EECS20N: Signals and Systems

Frequency Response of the Running Average Filter

 The frequency response of an LTI system is the DTFT of the impulse response,

H(ω) = ∑(m = − ∞ to ∞) h(m) e− jωm.

The impulse response of an L-sample moving average is

h(n) = 1/L, for n = 0, 1, ..., L − 1

h(n) = 0, otherwise

Since the moving average filter is FIR, the frequency response reduces to the finite sum

H(ω) = (1/L) ∑(m = 0 to L − 1) e− jωm..

We can use the very useful identity

to write the frequency response as

H(ω) = (1/L) (1 − e− jω L)/(1 − e− jω).

where we have let a = e − jω, N = 0, and M = L − 1. We may be interested in the magnitude of this function in order to determine which frequencies get through the filter unattenuated and which are attenuated. Below is a plot of the magnitude of this function for L = 4 (red), 8 (green), and 16 (blue). The horizontal axis ranges from zero to π radians per sample.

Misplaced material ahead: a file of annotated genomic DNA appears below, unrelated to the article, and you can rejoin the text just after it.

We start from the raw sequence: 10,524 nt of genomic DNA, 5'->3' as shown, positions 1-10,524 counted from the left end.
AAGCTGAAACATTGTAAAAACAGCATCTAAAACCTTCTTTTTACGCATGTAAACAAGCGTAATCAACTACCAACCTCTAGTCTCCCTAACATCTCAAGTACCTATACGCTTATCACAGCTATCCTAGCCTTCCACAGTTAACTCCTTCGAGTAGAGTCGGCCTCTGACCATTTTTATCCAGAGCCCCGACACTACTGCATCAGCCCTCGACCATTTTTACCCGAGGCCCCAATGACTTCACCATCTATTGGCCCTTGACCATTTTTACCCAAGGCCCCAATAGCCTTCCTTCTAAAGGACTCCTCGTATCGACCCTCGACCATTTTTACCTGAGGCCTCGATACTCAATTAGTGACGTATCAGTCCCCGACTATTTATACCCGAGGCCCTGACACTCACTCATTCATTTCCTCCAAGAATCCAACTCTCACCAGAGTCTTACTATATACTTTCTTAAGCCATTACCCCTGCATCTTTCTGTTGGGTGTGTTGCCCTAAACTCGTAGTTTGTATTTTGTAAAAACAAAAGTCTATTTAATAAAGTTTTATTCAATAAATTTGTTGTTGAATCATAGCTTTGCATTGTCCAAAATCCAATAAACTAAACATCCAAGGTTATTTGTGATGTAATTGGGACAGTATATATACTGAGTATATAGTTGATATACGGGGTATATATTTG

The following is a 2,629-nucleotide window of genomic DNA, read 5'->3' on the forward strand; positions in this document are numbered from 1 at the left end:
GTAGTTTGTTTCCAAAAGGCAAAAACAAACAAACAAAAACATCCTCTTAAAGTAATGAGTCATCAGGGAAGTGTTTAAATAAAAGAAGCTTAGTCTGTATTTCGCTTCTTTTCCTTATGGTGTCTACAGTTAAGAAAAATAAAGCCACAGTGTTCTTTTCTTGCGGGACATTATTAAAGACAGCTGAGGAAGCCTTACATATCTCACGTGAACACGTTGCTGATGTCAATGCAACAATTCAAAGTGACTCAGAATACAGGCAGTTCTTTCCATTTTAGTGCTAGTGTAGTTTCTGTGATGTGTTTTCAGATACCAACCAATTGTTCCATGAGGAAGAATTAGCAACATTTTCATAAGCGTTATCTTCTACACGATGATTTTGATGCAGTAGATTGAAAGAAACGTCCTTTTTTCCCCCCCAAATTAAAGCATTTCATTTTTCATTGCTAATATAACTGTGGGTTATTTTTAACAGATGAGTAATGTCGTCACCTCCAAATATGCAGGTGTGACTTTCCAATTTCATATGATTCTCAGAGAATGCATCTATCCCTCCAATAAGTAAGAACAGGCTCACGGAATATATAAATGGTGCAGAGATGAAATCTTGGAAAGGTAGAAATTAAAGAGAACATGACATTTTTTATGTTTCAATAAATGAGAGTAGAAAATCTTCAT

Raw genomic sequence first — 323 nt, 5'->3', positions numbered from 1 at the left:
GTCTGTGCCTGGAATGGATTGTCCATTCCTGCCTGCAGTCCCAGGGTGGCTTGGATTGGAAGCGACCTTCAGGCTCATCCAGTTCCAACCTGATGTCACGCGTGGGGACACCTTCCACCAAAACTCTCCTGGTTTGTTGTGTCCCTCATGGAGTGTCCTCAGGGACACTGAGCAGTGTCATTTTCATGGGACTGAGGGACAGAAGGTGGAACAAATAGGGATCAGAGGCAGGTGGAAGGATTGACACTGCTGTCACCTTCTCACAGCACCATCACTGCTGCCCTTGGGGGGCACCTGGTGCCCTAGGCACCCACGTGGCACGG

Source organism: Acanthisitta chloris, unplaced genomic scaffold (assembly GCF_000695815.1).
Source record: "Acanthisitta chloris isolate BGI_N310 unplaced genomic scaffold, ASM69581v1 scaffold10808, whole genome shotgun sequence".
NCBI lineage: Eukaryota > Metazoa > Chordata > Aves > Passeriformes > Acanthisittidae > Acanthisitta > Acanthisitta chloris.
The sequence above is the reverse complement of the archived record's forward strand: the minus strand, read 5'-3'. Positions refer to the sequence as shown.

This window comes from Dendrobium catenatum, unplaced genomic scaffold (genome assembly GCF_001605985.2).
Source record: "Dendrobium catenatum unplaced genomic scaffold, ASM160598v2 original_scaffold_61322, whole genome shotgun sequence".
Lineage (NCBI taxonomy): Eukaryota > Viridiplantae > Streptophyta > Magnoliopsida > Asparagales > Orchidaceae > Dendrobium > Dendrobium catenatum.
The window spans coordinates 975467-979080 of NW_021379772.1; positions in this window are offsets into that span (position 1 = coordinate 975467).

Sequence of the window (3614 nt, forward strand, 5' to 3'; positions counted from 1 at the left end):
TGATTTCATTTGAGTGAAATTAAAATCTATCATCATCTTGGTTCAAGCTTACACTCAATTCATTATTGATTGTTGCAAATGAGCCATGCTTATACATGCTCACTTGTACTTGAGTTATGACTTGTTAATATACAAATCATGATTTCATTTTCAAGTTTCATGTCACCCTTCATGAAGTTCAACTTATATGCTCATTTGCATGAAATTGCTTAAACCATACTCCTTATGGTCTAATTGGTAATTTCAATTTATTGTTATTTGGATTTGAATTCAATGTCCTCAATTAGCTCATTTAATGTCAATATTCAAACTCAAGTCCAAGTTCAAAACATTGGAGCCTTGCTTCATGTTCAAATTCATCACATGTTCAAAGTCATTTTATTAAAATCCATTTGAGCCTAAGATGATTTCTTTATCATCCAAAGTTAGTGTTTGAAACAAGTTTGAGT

Notice that in all three cases, the frequency response has a lowpass characteristic. A constant component (zero frequency) in the input passes through the filter unattenuated. Certain higher frequencies, such as π /2, are completely eliminated by the filter. However, if the intent was to design a lowpass filter, then we have not done very well. Some of the higher frequencies are attenuated only by a factor of about 1/10 (for the 16 point moving average) or 1/3 (for the four point moving average). We can do much better than that.

The above plot was created by the following Matlab code:

omega = 0:pi/400:pi;
H4 = (1/4)*(1-exp(-i*omega*4))./(1-exp(-i*omega));
H8 = (1/8)*(1-exp(-i*omega*8))./(1-exp(-i*omega));
H16 = (1/16)*(1-exp(-i*omega*16))./(1-exp(-i*omega));
axis([0, pi, 0, 1])